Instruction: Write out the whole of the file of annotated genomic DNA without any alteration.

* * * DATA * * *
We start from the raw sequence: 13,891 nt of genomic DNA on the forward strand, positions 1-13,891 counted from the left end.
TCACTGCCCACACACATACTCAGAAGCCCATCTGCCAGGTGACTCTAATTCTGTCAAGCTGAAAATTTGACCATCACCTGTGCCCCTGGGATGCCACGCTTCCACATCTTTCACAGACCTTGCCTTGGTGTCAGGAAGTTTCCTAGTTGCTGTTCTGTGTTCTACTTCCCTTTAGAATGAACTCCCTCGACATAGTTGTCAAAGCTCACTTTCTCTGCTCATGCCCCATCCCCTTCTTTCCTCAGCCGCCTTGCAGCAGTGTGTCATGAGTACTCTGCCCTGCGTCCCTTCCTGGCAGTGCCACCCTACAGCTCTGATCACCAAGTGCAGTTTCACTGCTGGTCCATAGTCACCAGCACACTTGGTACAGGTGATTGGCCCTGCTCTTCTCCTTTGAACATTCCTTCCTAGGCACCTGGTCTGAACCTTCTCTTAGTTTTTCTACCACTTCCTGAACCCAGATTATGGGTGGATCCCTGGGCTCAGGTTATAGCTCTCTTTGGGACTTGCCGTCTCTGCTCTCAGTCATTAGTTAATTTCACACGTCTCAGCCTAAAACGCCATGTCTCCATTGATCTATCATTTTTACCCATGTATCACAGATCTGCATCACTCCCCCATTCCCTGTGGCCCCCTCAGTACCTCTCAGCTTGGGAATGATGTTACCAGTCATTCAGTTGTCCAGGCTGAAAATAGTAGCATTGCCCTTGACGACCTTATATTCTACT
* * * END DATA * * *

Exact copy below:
We start from the raw sequence: 13,891 nt of genomic DNA on the forward strand, positions 1-13,891 counted from the left end.
TCACTGCCCACACACATACTCAGAAGCCCATCTGCCAGGTGACTCTAATTCTGTCAAGCTGAAAATTTGACCATCACCTGTGCCCCTGGGATGCCACGCTTCCACATCTTTCACAGACCTTGCCTTGGTGTCAGGAAGTTTCCTAGTTGCTGTTCTGTGTTCTACTTCCCTTTAGAATGAACTCCCTCGACATAGTTGTCAAAGCTCACTTTCTCTGCTCATGCCCCATCCCCTTCTTTCCTCAGCCGCCTTGCAGCAGTGTGTCATGAGTACTCTGCCCTGCGTCCCTTCCTGGCAGTGCCACCCTACAGCTCTGATCACCAAGTGCAGTTTCACTGCTGGTCCATAGTCACCAGCACACTTGGTACAGGTGATTGGCCCTGCTCTTCTCCTTTGAACATTCCTTCCTAGGCACCTGGTCTGAACCTTCTCTTAGTTTTTCTACCACTTCCTGAACCCAGATTATGGGTGGATCCCTGGGCTCAGGTTATAGCTCTCTTTGGGACTTGCCGTCTCTGCTCTCAGTCATTAGTTAATTTCACACGTCTCAGCCTAAAACGCCATGTCTCCATTGATCTATCATTTTTACCCATGTATCACAGATCTGCATCACTCCCCCATTCCCTGTGGCCCCCTCAGTACCTCTCAGCTTGGGAATGATGTTACCAGTCATTCAGTTGTCCAGGCTGAAAATAGTAGCATTGCCCTTGACGACCTTATATTCTACT